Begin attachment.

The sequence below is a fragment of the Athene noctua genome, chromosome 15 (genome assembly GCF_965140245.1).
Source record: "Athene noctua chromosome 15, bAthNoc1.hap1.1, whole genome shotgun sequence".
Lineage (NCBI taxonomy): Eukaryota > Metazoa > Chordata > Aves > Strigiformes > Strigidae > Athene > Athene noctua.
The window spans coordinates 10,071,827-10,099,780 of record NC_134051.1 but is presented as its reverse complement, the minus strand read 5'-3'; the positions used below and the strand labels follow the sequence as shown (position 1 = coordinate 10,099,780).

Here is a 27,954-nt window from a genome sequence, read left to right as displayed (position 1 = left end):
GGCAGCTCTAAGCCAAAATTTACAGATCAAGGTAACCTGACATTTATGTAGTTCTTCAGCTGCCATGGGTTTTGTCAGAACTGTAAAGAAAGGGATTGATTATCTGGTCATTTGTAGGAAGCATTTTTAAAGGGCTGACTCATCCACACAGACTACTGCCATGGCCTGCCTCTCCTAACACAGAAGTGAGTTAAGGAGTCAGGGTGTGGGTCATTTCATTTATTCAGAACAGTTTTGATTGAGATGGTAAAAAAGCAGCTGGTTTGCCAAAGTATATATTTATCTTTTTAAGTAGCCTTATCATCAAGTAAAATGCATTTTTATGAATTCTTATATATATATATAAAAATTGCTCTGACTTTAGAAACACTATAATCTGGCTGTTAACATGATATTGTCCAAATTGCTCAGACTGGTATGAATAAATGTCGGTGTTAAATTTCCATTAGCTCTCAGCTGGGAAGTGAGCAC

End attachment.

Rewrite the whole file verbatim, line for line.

The sequence below is a fragment of the Athene noctua genome, chromosome 15 (genome assembly GCF_965140245.1).
Source record: "Athene noctua chromosome 15, bAthNoc1.hap1.1, whole genome shotgun sequence".
Lineage (NCBI taxonomy): Eukaryota > Metazoa > Chordata > Aves > Strigiformes > Strigidae > Athene > Athene noctua.
The window spans coordinates 10,071,827-10,099,780 of record NC_134051.1 but is presented as its reverse complement, the minus strand read 5'-3'; the positions used below and the strand labels follow the sequence as shown (position 1 = coordinate 10,099,780).

Here is a 27,954-nt window from a genome sequence, read left to right as displayed (position 1 = left end):
GGCAGCTCTAAGCCAAAATTTACAGATCAAGGTAACCTGACATTTATGTAGTTCTTCAGCTGCCATGGGTTTTGTCAGAACTGTAAAGAAAGGGATTGATTATCTGGTCATTTGTAGGAAGCATTTTTAAAGGGCTGACTCATCCACACAGACTACTGCCATGGCCTGCCTCTCCTAACACAGAAGTGAGTTAAGGAGTCAGGGTGTGGGTCATTTCATTTATTCAGAACAGTTTTGATTGAGATGGTAAAAAAGCAGCTGGTTTGCCAAAGTATATATTTATCTTTTTAAGTAGCCTTATCATCAAGTAAAATGCATTTTTATGAATTCTTATATATATATATAAAAATTGCTCTGACTTTAGAAACACTATAATCTGGCTGTTAACATGATATTGTCCAAATTGCTCAGACTGGTATGAATAAATGTCGGTGTTAAATTTCCATTAGCTCTCAGCTGGGAAGTGAGCAC